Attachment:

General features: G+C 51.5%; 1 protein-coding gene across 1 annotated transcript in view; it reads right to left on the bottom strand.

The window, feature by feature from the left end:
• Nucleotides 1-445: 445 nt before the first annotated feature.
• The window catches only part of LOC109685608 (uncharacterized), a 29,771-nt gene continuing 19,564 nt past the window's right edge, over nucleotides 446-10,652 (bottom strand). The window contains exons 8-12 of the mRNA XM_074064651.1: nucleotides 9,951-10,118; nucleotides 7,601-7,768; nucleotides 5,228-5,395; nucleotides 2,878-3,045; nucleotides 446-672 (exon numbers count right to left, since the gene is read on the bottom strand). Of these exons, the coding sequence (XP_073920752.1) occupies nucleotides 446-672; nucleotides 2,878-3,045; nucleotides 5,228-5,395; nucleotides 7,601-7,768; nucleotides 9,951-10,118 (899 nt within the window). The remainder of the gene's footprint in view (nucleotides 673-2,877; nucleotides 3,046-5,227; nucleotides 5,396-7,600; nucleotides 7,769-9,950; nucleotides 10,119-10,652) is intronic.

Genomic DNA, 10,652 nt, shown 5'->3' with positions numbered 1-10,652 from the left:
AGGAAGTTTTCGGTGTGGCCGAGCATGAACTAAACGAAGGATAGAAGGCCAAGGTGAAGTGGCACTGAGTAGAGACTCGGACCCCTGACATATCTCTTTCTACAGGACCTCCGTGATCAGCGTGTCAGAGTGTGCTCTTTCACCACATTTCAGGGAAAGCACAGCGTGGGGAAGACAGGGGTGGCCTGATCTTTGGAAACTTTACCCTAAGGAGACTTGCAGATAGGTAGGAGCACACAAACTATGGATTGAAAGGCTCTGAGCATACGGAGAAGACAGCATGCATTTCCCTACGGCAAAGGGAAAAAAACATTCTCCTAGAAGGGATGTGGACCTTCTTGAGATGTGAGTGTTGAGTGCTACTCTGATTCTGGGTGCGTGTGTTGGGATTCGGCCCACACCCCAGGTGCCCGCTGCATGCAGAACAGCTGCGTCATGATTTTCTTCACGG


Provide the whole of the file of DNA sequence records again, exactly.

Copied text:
General features: G+C 51.5%; 1 protein-coding gene across 1 annotated transcript in view; it reads right to left on the bottom strand.

The window, feature by feature from the left end:
• Nucleotides 1-445: 445 nt before the first annotated feature.
• The window catches only part of LOC109685608 (uncharacterized), a 29,771-nt gene continuing 19,564 nt past the window's right edge, over nucleotides 446-10,652 (bottom strand). The window contains exons 8-12 of the mRNA XM_074064651.1: nucleotides 9,951-10,118; nucleotides 7,601-7,768; nucleotides 5,228-5,395; nucleotides 2,878-3,045; nucleotides 446-672 (exon numbers count right to left, since the gene is read on the bottom strand). Of these exons, the coding sequence (XP_073920752.1) occupies nucleotides 446-672; nucleotides 2,878-3,045; nucleotides 5,228-5,395; nucleotides 7,601-7,768; nucleotides 9,951-10,118 (899 nt within the window). The remainder of the gene's footprint in view (nucleotides 673-2,877; nucleotides 3,046-5,227; nucleotides 5,396-7,600; nucleotides 7,769-9,950; nucleotides 10,119-10,652) is intronic.

Genomic DNA, 10,652 nt, shown 5'->3' with positions numbered 1-10,652 from the left:
AGGAAGTTTTCGGTGTGGCCGAGCATGAACTAAACGAAGGATAGAAGGCCAAGGTGAAGTGGCACTGAGTAGAGACTCGGACCCCTGACATATCTCTTTCTACAGGACCTCCGTGATCAGCGTGTCAGAGTGTGCTCTTTCACCACATTTCAGGGAAAGCACAGCGTGGGGAAGACAGGGGTGGCCTGATCTTTGGAAACTTTACCCTAAGGAGACTTGCAGATAGGTAGGAGCACACAAACTATGGATTGAAAGGCTCTGAGCATACGGAGAAGACAGCATGCATTTCCCTACGGCAAAGGGAAAAAAACATTCTCCTAGAAGGGATGTGGACCTTCTTGAGATGTGAGTGTTGAGTGCTACTCTGATTCTGGGTGCGTGTGTTGGGATTCGGCCCACACCCCAGGTGCCCGCTGCATGCAGAACAGCTGCGTCATGATTTTCTTCACGG